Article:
Article Date: 7/1/2012

CooperVision Launches Multifocal Daily Disposable
Treatment Plan

Dry Eye From an Unwelcome Visitor

By William L. Miller, OD, PHD, FAAO

This month we will look at a cause of blepharo-conjunctivitis and dry eye disease. This particular vector is related to an infestation of mites that live on the lash follicles and in the associated sebaceous glands. The condition is generally referred to as Demodicosis and involves two species of mites: Demodex folliculorum or Demodex brevis. Although controversial as a cause for blepharitis, a recent metanalysis supported the supposition that Demodex can be a cause of chronic blepharitis (Zhao et al, 2011).

Rarely seen in children, Demodicosis frequency increases as patients age with a large majority of patients over the age of 45 experiencing varying degrees of infestation. A study published nearly 50 years ago observed Demodicosis in 84 percent of patients with a mean age of 61 and in 100 percent of patients over the age of 70 (Post and Juhlin, 1963). In addition to blepharitis, Demodex can also cause dermatologic manifestations mostly affecting the scalp, face, and upper aspect of the chest.

Ocular Signs and Symptoms

Some patients may be asymptomatic, but when symptomatic they may complain of typical blepharitis symptoms such as burning, itching, redness, and foreign body sensations. All of these signs could also be confused with those of dry eye disease patients. Patients who have Demodicosis will also exhibit signs that are similarly found in the course of other causes of blepharitis and/or meibomian gland dysfunction. Keratin sleeves at the base of the lashes are also a common manifestation of Demodex overgrowth.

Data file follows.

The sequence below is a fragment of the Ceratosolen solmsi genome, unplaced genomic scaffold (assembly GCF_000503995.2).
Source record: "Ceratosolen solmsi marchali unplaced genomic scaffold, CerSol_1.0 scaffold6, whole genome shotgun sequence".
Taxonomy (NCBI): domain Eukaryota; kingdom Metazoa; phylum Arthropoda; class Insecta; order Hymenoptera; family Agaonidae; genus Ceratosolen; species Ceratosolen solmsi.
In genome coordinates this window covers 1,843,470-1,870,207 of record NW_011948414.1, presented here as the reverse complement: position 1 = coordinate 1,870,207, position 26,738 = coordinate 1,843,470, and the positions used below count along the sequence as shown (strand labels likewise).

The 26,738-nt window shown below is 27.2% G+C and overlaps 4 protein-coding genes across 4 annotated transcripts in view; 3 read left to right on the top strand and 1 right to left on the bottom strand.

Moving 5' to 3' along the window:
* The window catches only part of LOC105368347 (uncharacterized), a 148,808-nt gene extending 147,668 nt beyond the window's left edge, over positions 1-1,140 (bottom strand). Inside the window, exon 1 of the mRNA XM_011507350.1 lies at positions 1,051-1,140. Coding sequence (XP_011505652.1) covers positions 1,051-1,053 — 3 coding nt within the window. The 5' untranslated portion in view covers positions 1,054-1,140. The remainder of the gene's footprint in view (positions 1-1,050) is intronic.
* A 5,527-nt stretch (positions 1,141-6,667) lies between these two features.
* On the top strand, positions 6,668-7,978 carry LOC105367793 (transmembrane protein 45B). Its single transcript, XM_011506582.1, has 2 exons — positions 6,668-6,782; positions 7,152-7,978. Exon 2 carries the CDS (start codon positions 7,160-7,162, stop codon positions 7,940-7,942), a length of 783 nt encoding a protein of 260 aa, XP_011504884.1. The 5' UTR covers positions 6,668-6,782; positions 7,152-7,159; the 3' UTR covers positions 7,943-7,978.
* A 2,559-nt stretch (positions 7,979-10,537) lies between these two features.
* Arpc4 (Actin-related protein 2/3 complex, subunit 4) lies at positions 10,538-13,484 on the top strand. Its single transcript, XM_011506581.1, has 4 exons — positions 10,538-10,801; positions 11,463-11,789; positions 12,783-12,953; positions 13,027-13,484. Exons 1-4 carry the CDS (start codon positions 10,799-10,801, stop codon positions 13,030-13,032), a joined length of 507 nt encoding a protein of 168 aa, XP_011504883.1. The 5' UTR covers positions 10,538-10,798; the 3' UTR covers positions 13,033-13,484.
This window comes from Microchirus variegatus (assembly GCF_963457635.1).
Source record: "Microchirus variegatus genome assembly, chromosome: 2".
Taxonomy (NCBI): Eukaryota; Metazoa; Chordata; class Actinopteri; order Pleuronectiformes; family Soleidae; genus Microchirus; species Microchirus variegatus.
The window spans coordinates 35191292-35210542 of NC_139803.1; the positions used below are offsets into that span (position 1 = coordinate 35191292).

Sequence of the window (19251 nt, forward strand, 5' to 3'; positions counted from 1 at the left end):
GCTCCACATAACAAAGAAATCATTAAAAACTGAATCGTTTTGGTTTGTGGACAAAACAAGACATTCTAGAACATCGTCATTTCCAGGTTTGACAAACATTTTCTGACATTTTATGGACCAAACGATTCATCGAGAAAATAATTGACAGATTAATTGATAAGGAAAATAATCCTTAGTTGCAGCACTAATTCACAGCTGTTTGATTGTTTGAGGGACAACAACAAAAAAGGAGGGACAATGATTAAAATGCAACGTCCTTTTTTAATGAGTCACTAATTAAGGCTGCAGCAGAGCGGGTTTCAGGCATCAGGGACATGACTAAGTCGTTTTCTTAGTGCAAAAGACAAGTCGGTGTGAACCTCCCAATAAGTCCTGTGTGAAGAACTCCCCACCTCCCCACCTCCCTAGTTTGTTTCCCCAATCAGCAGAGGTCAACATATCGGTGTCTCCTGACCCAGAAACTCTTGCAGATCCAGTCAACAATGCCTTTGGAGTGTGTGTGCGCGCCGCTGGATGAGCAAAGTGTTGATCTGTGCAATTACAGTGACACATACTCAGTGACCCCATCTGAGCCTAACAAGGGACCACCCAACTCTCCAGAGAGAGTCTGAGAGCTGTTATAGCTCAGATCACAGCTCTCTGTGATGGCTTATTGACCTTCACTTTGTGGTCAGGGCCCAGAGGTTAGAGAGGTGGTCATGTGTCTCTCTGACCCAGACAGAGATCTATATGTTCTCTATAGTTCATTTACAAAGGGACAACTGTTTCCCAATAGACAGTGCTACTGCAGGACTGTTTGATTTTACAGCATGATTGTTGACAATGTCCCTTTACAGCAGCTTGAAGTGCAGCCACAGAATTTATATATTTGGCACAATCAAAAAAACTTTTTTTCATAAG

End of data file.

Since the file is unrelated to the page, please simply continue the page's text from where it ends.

For a more definitive diagnosis, which may be prudent in chronic cases of blepharitis that are unresponsive to traditional therapy, the lash(es) can be epilated and microscopically examined using a viscous solution or fluorescein-laden drop of saline. If present, the mites will be clinging to the lashes (Figure 1). Because their presence can be common, overpopulation is defined as six or more mites per 16 lashes or when more than four or five are clinging to one lash. (Coston, 1967).

Figure 1. Eyelash with attached Demodex. Photo provided by Associate Professor IB Kjellevold Haugen, PhD, and Professor JR Bruenech, PhD, Biomedical Research Unit, Faculty of Health Sciences, Buskerud University College, Norway.

Treatment Strategies

If traditional treatment such as lid scrubs and antibiotic therapy has not been initiated, proceed with that prior to starting the ensuing modes of therapy.

Additional treatment beyond what is typically undertaken for blepharitis may consist of the simple application of bland ointment to the lashes and lid margins in an effort to eliminate the mites' ability to breed. Because many of the topical therapies for dermatologic use are not safe around the eye, modern therapies have focused on the use of 50% tea tree oil along with lid massage and tea tree oil ointment for use overnight. Recent studies using ivermectin, an oral medication used by dermatologists to treat rosacea, have been reportedly successful in eradicating the mites when other therapies and approaches have failed (Holzchuh et al, 2011; Filho et al, 2011). CLS

For references, please visit www.clspectrum.com/references.asp and click on document #200.

Dr. Miller is an associate professor and chair of the Clinical Sciences Department at the University of Houston College of Optometry. He is a member of the American Academy of Optometry and the AOA where he serves on its Journal Review Board. He is a consultant or advisor to Alcon and Vistakon and has received research funding from Alcon and CooperVision and lecture or authorship honoraria from Alcon and B+L. You can reach him at wmiller@uh.edu.


Contact Lens Spectrum, Volume: 27 , Issue: July 2012, page(s): 50